|Feb-15-06|| ||patzer2: <18...dxe4 19. Ne5!> A key followup as other moves lose. <19... Qd5> Per Fritz 8, White gets a winning edge after 19... Qc7 20. Bxe4 b4 21. Bd2 f5 22. Bg2 Bd7 23. Bf4 Qb7 24. Qe2 . <20. Qe1! Bf5> Even worse for Black is 20... f6?? 21. Bxe4 Qe6 22. Nxc6 Rb7 23. Nb4 . <21. g4 Bg6 22. f3 b4 23. fxe4 Qe6!> Other replies lose. <24. Bb2 Bf6 25. Nxc6!> After this discovered attack combination, the objective of
Topalov's earlier exchange sacrifice becomes obvious as White gains a monster center and two central passed pawns for the exchange. <25...Qxc6 26. e5 Qa6 27. exf6 Rfe8> White wins after 27... Qxf6 28. Qf2 Qg5 (28...
Qxf2+ 29. Kxf2 Rfe8 30. d5 Bd3 31. Bf3 Rbd8 32. c6 ) 29. d5 Qxg4 30. Qd4 Bf5 31. Qxg4 Bxg4 32. c6 Rfe8 33. Bd4 . <28. Qf1! Qe2 29. Qf2 Qxg4 30. h3! Qg5 31. Bc1! Qh5 32. Bf4 Rbd8 33. c6 Be4> Here Fritz 8 indicates White wins after 33... gxf6 34. c7 Rc8 35. d5 Re2 36. Qg3 Rc2 37. d6 . <34. c7 Rc8 35. Re1 Qg6 36. Rxe4 Rxe4 37. d5 Rce8 38. d6!>
The two connected passed pawns are decisive, despite White being two exchanges down. <38...Re1+ 39. Kh2 Qf5 40. Qg3 g6 41. Qg5 Qxg5 42. Bxg5 Rd1 43. Bc6> Also winning easy is 43. Bf4. <43...Re2+ 44. Kg3 1-0>
Black resigns in the face of an overwhelming White advantage.|
|Mar-18-06|| ||LIFE Master AJ: http://www.geocities.com/thegotmman...|
This is my game of the month for February.
|Mar-18-06|| ||LIFE Master AJ: <patzer2> Nice analysis.|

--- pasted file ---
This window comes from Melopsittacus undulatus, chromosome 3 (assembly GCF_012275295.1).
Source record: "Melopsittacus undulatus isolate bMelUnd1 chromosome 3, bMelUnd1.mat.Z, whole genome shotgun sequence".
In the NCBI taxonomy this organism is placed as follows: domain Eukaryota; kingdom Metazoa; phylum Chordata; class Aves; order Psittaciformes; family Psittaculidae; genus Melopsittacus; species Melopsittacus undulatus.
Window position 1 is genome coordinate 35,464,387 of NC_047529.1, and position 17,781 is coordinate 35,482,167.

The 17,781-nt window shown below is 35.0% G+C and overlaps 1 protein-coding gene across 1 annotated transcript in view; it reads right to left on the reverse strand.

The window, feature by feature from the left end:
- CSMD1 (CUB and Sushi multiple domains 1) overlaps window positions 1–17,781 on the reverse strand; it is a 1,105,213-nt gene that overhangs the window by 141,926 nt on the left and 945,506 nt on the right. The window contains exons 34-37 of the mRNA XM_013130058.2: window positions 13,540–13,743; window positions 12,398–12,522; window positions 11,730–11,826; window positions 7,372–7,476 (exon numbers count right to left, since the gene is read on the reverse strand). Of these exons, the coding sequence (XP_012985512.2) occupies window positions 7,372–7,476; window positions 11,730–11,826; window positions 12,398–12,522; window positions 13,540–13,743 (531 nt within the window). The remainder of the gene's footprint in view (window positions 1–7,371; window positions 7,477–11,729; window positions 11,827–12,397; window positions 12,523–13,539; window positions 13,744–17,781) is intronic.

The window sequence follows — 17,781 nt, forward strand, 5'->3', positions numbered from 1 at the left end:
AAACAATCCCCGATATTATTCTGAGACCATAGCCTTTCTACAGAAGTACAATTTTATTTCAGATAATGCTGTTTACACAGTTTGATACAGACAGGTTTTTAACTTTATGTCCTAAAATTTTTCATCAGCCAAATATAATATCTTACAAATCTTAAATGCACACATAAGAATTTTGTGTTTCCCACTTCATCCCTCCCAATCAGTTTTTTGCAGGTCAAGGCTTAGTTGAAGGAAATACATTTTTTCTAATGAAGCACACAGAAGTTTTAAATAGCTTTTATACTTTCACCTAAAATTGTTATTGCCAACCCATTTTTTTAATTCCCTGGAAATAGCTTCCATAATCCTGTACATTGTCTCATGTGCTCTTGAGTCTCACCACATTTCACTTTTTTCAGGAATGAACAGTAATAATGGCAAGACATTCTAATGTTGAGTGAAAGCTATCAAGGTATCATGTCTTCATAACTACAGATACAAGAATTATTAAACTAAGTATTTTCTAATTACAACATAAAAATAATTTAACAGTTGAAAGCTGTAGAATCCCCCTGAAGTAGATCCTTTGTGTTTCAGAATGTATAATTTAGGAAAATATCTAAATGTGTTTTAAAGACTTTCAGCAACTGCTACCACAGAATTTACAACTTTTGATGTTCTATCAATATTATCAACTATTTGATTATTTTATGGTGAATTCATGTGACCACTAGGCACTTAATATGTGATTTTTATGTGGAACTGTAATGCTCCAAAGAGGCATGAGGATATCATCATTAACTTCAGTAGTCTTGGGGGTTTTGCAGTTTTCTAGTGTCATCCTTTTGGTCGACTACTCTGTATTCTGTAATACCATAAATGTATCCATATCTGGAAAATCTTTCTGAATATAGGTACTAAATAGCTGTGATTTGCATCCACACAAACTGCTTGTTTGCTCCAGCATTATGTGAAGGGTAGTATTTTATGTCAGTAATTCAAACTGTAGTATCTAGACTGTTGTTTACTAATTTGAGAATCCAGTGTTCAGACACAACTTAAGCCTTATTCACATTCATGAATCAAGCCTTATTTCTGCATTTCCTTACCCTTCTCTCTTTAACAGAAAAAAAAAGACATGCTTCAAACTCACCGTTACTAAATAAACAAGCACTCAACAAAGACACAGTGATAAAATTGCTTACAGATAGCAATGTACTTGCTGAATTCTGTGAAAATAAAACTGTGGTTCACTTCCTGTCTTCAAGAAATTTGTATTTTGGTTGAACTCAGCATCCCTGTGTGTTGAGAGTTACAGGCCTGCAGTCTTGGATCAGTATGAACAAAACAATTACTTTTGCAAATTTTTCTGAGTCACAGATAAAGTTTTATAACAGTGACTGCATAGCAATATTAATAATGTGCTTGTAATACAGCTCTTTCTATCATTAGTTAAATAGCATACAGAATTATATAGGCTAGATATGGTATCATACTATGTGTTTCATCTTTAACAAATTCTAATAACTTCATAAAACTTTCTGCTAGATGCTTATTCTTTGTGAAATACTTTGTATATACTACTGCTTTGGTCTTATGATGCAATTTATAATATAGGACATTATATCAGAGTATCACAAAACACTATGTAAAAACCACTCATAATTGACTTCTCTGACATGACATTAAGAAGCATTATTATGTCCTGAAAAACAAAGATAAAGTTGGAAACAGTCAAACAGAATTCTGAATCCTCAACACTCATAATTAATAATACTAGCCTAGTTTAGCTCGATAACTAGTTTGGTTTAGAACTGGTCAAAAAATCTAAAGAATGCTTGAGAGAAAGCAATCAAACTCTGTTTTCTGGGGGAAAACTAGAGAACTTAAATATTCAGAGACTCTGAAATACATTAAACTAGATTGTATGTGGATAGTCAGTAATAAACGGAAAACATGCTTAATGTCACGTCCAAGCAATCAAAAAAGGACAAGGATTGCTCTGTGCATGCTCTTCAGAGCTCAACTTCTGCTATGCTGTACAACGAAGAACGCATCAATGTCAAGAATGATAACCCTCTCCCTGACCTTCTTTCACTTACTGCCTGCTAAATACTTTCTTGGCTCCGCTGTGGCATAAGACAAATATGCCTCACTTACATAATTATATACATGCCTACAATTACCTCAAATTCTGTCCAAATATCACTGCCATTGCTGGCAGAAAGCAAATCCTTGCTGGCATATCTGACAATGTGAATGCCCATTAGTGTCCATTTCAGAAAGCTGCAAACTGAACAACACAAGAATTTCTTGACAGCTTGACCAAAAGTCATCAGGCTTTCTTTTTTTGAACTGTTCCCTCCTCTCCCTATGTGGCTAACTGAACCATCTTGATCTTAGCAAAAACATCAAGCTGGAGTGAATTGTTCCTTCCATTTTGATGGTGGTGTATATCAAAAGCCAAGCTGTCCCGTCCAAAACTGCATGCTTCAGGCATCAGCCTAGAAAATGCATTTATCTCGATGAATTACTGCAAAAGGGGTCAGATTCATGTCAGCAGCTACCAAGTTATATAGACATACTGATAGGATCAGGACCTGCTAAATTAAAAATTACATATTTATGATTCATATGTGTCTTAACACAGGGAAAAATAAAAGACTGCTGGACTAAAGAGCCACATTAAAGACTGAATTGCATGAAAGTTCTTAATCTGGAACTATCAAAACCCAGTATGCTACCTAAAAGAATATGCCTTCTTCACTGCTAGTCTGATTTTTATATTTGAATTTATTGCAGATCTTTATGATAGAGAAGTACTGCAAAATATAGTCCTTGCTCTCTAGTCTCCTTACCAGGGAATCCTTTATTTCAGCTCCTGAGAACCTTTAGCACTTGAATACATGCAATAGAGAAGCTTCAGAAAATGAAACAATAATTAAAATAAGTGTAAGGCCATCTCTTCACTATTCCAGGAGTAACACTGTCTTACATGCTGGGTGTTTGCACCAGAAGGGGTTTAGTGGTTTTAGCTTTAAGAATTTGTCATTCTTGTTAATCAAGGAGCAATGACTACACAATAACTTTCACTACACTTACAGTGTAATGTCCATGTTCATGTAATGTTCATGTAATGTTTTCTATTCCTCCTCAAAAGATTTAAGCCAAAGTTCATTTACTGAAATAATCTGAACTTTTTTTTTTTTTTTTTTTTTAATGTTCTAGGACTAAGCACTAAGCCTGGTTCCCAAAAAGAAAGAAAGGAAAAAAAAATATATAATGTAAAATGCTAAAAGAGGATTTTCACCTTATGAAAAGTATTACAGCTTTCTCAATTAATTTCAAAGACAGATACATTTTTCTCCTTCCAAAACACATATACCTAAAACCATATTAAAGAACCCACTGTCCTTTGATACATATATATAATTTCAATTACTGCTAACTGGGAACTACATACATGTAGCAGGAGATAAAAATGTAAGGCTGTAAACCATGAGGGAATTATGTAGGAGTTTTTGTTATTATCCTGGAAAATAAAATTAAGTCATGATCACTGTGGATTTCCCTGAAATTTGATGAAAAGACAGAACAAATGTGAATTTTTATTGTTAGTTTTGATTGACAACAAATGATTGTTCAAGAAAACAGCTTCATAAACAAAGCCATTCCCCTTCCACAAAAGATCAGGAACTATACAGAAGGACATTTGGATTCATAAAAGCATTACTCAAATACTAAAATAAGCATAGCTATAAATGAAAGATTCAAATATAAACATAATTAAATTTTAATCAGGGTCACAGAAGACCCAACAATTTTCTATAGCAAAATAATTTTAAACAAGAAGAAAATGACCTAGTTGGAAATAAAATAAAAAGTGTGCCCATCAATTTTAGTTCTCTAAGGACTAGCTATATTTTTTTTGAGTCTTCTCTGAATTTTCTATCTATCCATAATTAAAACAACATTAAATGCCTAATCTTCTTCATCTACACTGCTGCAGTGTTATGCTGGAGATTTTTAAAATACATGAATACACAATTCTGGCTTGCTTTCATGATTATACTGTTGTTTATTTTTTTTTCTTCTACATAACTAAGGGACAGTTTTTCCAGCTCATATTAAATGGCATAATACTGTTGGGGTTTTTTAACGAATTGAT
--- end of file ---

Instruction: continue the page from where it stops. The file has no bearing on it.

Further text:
|Mar-21-06|| ||CapablancaFan: It's a shame to go down in chess history on the wrong side of an immortal. I'm afraid because of this game that will be Aronian's fate.|
|Mar-21-06|| ||Jim Bartle: Well, Topalov's been on the wrong end of at least three immortals, vs. Karpov, Shirov and Kasparov. So it's only fair to have a couple go the other way.|
Of course it takes a strong losing player to create an immortal game, otherwise it would be too easy.
|Apr-13-06|| ||psychic: hi guyz!!! 4 me as biggner topalov won that game bcoz of pooc queenside pawn structure of black,
specilally that on c6....|
|Apr-13-06|| ||psychic: topa did got those sacs moves coz he sees he could get 8 back in a doubled price...|
|Apr-13-06|| ||roni.chessman: <It's a shame to go down in chess history on the wrong side of an immortal.>|
Well, Topalov had his own share of the wrong side of the immortal in Kasparov's immortal. When Aronian gets a shot at being Fide World Champ someday and wins, it won't matter that much.
I'm still rooting for Radjabov to be the world champ when Radja's 25. :)
|Apr-16-06|| ||dbquintillion: This game just makes me love chess.|
|May-02-06|| ||CapablancaFan: I still can't get over this game. How did Topa see 18.Rxe4? This is crazy chess.|
|May-02-06|| ||positionalbrilliancy: <Capablancafan> If I understand correctly <patzer2> pointed out it was home preparation. Nevertheless it is still an intriguing and unforeseeable move. Great game from Topa.|
|May-02-06|| ||wharfrat: Give credit to Topalov for great preparation, and not just for 18.Re4. He undoubtedly studied 21.g4 and the resulting loss of the g-pawn at home. This sac allowed White to create threats on g7, opened up dark squares for the White queen, and allowed White to play 30.h3 with gain of tempo. Very impressive, but an immortal game? I don't see that.|
|May-03-06|| ||jackmandoo: This game is just another example of the strong passed pawn. Just like Paule Keres's famous quote: "The older I get, the more I value swans." The chess community was confused with this statement but as this game illustrates, swans can fly in the sky, and sometimes in coordinated formations. Just like the pawns in this game.|
|May-03-06|| ||aw1988: LOL. I'm fairly sure Keres had nothing to do with swans...|
|May-20-06|| ||spirit: i'm absolutely sure toppa has something going with bishops ;=)|
|May-25-06|| ||Topzilla: This is the way a World Champion plays, is an awesome demonstration of Topalov greatness!!|
|Jun-18-06|| ||harcee sarmiento: kasparov still the best!!